Afghanistan, 11 Years Later | Speech by Jess Sundin

This speech was given by Jess Sundin at the Forum on “Humanitarian Intervention” at Mayday Bookstore on August 22, 2012

On October 9, 2001, when the US launched the invasion of Afghanistan, it was widely understood as revenge, a kind of pay back, for the attacks of September 11. The Bush Administration’s policy was to treat the nation and government of Afghanistan as equivalent to Al Qaeda, who they held responsible for the attacks.The US claimed its goal was to find Osama bin Laden and other high-ranking al-Qaeda members to be put on trial, to destroy the organization of al-Qaeda, and to remove the Taliban government of Afghanistan.

According to Washington Post-AP 8/21:The war drags on even though al-Qaida has been largely driven out of Afghanistan and its charismatic leader Osama bin Laden is dead — slain in a U.S. raid on his Pakistani hideout last year….Unlike Iraq, victory in Afghanistan seemed to come quickly. Kabul fell within weeks of the U.S. invasion in October 2001. The hardline Taliban regime was toppled with few U.S. casualties.”

If measured against the stated aims, the war in Afghanistan should have been one of the shortest in US history. Not the longest. Of course, the real measure is not in the stated aims of the initial invasion, but in the real US interests in Afghanistan: Economics and geo-political power.

In the realm of economics, we find that Afghanistan is yet another war for oil. This is documented in the transcript from a February 12, 1998, hearing before the House of Representatives Subcommittee on Asia and the Pacific, of the Committee on International Relations. According to Robert Gee, then Assistant Secretary for Policy, U.S. Department of Energy:

“The U.S. Government’s position is that we support multiple pipelines… The Unocal pipeline is among those pipelines that would receive our support under that policy. I would caution that while we do support the project, the U.S. Government has not at this point recognized any governing regime of the transit country, one of the transit countries, Afghanistan, through which that pipeline would be routed. But we do support the project.”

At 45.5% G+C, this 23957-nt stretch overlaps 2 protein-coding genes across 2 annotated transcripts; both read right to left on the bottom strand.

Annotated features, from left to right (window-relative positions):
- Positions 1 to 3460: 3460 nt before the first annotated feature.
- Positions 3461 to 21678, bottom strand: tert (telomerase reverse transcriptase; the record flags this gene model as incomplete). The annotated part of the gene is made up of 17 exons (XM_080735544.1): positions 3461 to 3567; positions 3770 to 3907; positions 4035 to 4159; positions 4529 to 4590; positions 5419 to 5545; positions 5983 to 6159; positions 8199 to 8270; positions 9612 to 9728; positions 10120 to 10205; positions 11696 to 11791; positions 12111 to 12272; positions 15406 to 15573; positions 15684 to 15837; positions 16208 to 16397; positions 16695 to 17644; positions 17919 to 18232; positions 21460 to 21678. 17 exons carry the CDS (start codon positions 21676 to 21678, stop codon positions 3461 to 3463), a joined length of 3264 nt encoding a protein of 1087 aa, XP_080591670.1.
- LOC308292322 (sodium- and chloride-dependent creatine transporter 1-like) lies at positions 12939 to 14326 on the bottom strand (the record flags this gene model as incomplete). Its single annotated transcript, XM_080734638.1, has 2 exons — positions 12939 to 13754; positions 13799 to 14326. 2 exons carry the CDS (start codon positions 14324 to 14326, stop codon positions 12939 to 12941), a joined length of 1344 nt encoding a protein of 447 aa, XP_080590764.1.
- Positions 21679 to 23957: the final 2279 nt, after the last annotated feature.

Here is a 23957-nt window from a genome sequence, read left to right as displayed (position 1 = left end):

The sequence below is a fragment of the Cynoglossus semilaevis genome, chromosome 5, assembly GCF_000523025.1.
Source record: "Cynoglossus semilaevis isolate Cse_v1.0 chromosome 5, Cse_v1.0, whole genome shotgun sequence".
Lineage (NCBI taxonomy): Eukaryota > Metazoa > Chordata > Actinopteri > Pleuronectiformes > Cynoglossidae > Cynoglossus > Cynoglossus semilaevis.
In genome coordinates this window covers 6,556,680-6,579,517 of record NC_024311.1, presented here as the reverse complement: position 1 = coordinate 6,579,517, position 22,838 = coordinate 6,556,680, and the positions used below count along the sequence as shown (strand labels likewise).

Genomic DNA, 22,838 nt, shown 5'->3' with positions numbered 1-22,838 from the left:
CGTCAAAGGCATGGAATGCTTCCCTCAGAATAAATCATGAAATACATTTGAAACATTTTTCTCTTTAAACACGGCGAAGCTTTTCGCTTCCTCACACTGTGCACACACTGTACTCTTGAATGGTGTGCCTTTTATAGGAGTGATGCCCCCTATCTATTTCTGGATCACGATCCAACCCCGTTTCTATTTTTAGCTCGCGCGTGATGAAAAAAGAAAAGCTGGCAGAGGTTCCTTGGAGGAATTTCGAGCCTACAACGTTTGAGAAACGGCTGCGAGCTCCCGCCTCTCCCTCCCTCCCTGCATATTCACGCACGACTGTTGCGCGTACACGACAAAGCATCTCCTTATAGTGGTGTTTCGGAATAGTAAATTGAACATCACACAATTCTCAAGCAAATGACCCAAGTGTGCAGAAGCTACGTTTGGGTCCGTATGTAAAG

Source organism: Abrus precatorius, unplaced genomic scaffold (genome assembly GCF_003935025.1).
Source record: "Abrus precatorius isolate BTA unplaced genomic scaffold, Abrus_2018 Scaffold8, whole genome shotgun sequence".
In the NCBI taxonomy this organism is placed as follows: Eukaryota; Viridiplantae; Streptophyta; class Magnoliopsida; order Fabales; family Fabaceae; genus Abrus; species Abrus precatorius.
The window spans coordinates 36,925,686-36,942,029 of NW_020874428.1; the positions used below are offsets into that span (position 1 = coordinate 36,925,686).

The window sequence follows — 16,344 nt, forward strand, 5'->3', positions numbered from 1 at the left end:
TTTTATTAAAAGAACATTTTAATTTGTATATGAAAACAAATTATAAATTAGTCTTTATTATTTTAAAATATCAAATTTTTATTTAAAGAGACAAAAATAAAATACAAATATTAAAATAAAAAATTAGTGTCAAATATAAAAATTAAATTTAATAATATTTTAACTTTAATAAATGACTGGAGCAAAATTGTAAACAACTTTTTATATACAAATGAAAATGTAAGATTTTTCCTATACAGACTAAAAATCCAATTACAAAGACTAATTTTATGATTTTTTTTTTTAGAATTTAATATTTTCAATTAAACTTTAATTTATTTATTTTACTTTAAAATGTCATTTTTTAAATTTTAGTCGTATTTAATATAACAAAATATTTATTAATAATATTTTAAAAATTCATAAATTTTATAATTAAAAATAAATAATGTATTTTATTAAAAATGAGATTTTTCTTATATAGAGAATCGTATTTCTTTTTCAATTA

The occupation government of Hamid Karzai approved the pipeline project in May 2002.

Of course, it is not simply a question of oil today, but also a question of regional power tomorrow. We cannot underestimate the importance of having political allies and US military bases inserted between Iran, the former Soviet republics, Pakistan and India, and nearby China. This is absolutely essential for US power plays not only in the region but on a global level. The Taliban was hostile to US interests, and did not welcome foreign military bases on their land. Today, there are five US military bases in Afghanistan.

This was highlighted today in a PressTV interview with Pakistani strategic affairs analyst Syed Tariq Pirzadah: “These are the goals but at the same time it seems to be that now that the United States has the clear goal of maintaining its military bases with 20 to 30 thousand troops now staying about as long as [until] 2024 that is 12 years from now. So the goal seems very much expanded, the goal seems to encompass a US interest that would like to see US influence stay in Afghanistan, an influence that can control Pakistan and of course the other areas in the region.”

 

Considering all of this, it is not surprising that the US conflict with the Afghanistan began long before September 11, 2001. In August 1998, up to 80 cruise missiles were fired by the U.S. at Afghanistan and Sudan. In January 1999, the UN withdrew its international staff from Afghanistan, after one of their staff was killed in the aftermath of a US strike on bin Laden-run camps inside Afghanistan. For years, the US had been fueling Afghanistan’s civil conflicts, attempting to destabilize and defeat the Taliban. The events of September 11 served as a convenient cover for the US to wage all-out war and reshape Afghanistan in their image.

This is how Afghanistan has become the longest war in US history. When the initial shock of 9/11 faded, and the stated goals for the initial invasion were largely accomplished, something more was needed to rally public support for (or numb public opposition to) the war effort.